When Amy Leo isn't cheering for Davis High School, she's teaching herself new stunts.
It's sheer bliss for the 7-year-old to sport a custom-made cheerleading outfit, clap, kick and spin on the court with the older girls.Amy, who was born with Down syndrome, easily charms spectators with her self-taught cartwheels and round-offs. Even fans from the visiting team grin and applaud.
But Amy's show has been cut.
Because of liability concerns, she cannot cheer with the squad during school athletic events under rules of the Utah High School Activities Association.
But principal Scott Greenwell and Amy's father, Dave "Skip" Leo, a Davis football coach, have put their heads together to keep Amy in the show - before games and at halftime.
Amy, who has taken dance lessons half her life, has yearned to be a cheerleader, making up her own cheers on the sidelines while her dad coached.
She got her big break last Halloween. Sporting the costume of her heroes, Amy was allowed to cheer at their sides. She was an overnight sensation. By the time the playoffs rolled around, Amy cheered full games.
A cheerleader's mother, charmed by the little girl, made the Layton Elementary first-grader an official cheerleading uniform, complete with gold trim and sparkling hair bow.
"When you have a baby born with Down syndrome, you're given absolutely no guarantee of any kind," said her dad, who is also a Kaysville Junior High math teacher. "We had to get her involved in as many activities as possible and teach her to live in the public. If she's interested in it, we flood her with it.
"It has been so much fun for us. I'm bragging, but she's so doggone cute. There's been a lot of good that's come from this."
Drum major Beth Payne agrees. During football season, Amy rushed from the stands to dance to the band's first note.
"It made the whole band feel like we were really accepted," said Payne, a senior. "She makes everyone feel that they're part of something."
Spectators compliment Amy after games. Parents of children with disabilities telephone Dave and Vicki Leo, seeking tips to help their little ones experience similar successes.
This particular success may soon be a memory. Amy won't cheer at road games any more. Next year, she probably won't cheer at all.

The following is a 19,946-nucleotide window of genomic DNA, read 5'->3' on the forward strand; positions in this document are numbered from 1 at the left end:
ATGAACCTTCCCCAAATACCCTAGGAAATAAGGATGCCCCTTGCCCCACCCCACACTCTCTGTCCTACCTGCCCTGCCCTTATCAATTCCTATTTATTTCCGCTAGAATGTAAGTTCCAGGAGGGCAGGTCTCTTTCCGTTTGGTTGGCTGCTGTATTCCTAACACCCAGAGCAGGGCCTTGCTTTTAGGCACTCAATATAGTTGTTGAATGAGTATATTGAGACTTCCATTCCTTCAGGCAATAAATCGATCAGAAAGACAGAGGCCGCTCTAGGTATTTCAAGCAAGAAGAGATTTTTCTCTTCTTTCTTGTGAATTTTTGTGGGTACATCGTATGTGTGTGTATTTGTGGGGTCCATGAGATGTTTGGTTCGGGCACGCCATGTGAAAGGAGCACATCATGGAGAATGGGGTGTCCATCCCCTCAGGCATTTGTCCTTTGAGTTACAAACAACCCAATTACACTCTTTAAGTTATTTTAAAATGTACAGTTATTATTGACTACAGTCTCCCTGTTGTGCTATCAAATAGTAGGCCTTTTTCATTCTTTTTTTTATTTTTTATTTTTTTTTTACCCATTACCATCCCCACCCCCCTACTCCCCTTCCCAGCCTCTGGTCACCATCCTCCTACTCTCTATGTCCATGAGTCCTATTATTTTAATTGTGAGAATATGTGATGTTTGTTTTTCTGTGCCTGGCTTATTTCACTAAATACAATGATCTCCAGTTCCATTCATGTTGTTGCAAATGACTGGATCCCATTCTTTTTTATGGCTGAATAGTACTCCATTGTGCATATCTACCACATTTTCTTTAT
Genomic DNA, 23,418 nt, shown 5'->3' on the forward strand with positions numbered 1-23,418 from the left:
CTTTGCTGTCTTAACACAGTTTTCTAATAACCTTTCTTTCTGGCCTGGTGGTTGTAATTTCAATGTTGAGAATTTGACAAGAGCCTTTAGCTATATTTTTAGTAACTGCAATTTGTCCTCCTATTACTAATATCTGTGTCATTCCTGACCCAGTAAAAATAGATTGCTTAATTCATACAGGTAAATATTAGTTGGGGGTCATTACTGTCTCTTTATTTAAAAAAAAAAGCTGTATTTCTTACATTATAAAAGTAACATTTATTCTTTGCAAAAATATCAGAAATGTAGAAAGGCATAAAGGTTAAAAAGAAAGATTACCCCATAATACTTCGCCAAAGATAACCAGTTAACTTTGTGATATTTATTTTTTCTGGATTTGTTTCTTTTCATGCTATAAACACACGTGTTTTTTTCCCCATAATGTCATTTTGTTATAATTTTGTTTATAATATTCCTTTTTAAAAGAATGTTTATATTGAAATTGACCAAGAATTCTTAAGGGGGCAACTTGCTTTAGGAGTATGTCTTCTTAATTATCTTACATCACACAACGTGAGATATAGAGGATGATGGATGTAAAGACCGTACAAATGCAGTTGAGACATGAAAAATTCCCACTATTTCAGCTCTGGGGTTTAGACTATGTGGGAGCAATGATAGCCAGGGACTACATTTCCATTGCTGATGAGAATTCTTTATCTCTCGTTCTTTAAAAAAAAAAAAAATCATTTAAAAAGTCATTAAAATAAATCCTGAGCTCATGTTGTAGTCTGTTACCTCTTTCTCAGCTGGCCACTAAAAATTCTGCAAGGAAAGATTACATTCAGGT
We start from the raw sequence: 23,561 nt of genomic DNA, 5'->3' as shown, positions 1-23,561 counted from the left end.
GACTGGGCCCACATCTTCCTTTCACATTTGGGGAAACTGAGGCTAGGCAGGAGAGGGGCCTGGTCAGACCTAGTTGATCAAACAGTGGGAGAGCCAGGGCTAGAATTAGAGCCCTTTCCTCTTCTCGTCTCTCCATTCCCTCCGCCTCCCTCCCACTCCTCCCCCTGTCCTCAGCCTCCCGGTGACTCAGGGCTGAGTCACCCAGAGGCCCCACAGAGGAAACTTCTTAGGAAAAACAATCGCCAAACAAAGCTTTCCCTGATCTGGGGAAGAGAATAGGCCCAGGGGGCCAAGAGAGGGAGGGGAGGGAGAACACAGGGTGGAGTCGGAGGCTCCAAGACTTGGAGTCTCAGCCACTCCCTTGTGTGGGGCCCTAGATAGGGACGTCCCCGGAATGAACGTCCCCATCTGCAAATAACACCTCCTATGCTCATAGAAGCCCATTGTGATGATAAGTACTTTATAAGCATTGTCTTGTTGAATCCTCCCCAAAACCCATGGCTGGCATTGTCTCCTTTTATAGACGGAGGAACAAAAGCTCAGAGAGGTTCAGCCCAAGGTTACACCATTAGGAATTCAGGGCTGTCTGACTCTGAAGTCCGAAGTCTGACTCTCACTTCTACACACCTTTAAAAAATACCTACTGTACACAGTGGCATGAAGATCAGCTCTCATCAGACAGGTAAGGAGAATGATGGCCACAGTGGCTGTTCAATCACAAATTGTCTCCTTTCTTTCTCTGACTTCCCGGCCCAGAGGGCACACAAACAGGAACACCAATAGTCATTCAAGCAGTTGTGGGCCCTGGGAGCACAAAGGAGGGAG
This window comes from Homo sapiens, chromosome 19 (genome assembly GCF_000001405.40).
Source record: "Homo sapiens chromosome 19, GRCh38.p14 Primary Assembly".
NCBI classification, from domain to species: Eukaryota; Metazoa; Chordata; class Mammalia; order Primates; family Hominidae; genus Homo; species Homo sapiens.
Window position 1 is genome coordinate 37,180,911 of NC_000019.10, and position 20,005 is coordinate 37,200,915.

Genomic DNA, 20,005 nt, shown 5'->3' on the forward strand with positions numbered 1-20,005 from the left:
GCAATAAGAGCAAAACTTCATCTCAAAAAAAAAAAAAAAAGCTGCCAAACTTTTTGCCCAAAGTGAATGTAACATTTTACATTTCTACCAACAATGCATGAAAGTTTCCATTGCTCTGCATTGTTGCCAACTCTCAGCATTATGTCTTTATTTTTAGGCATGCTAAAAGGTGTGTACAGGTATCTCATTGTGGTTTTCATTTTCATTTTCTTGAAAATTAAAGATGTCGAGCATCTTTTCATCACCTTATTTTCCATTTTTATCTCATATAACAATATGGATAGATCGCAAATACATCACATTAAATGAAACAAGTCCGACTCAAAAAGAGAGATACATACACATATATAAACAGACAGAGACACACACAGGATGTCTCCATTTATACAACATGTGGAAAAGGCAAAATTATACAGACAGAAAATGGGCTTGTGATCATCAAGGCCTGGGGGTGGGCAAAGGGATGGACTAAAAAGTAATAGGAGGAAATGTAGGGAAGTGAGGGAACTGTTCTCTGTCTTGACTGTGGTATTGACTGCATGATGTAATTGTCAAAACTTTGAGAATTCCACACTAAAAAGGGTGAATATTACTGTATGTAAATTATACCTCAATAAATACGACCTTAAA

UHSAA bylaws state that children younger than high school age are banned from sanctioned interscholastic activity, except during halftime performances, Greenwell said.
The rule was brought up during a meeting of region principals, Greenwell said. Cheerleaders perform under the basket during games.
"Nobody (wanted) to hurt the girl's feelings or her family's or the fans' or cheerleaders' feelings, but we are in violation," Greenwell said. "She's popular with me, especially. It's such a nice thing to see her so actively and energetically involved in something. She's just a little darling."
Enforcing the rule is unpopular with the team's fans. It's harder for her parents to be cheerful about the change with the stream of phone calls questioning its logic.
"The community basically is telling me we got burned. I didn't know we got burned," Dave Leo said.
"The problem I'm having is answering calls at home from people wanting to know what's going on. I don't know what's going on," he said, adding no one has come forward as the complainant.
Some students wanted to start a petition over the issue, said Sue Sprague, a cheerleader.
"I think it's ridiculous to deprive her of this opportunity" that may not come around again, said Sprague who, sitting out of routines due to an injured back, sometimes cradles Amy in her lap. "It hurts me to see Amy hurt like that. I never could have told her."
Breaking the news wasn't easy. The confused child's eyes welled with tears when her parents escorted her to the bleachers.
"She was mad at Dave and I. She thought it was us not letting her go out there," Vicki Leo said. "It just broke my heart."
The cheerleading squad gave her the official team necklace - a silver chain and megaphone charm - to ease her sorrows. On Friday, Amy's parents brought a bag of gummy bears and a bottle of Diet Coke to bribe her to the stands.
At game time, Amy climbed up two benches, wiped her brow and sighed. Munching a gummy bear, she studied her 19 "teammates," occasionally moving her arm or clapping, once standing on the bleachers.
Soon, the temptation became unbearable, and she told Mom she was ready to cheer. Luckily, a time-out intercepted what could have been tears.
"I think it's a crying shame to take away the little happiness it gives her," said Leslie Allen, whose husband is a school police officer. "Why can't she be out there the whole time?"
A rule is a rule, Dave Leo said. He just hopes it's enforced across the board.
"I've been in the schools 23 years. I know you've got to cover your backside. And we've been treated like kings and queens here," he said.
He also hopes bitterness won't overshadow his daughter's experience.
"I would hope (people) would look out there and see my daughter and say, `Hey, everyone can do something. Everyone can be successful at something, no matter what their limits are.' And I don't even know what this little girl's limits are.
"I'm the happiest dad around because I get to go watch her cheer tonight."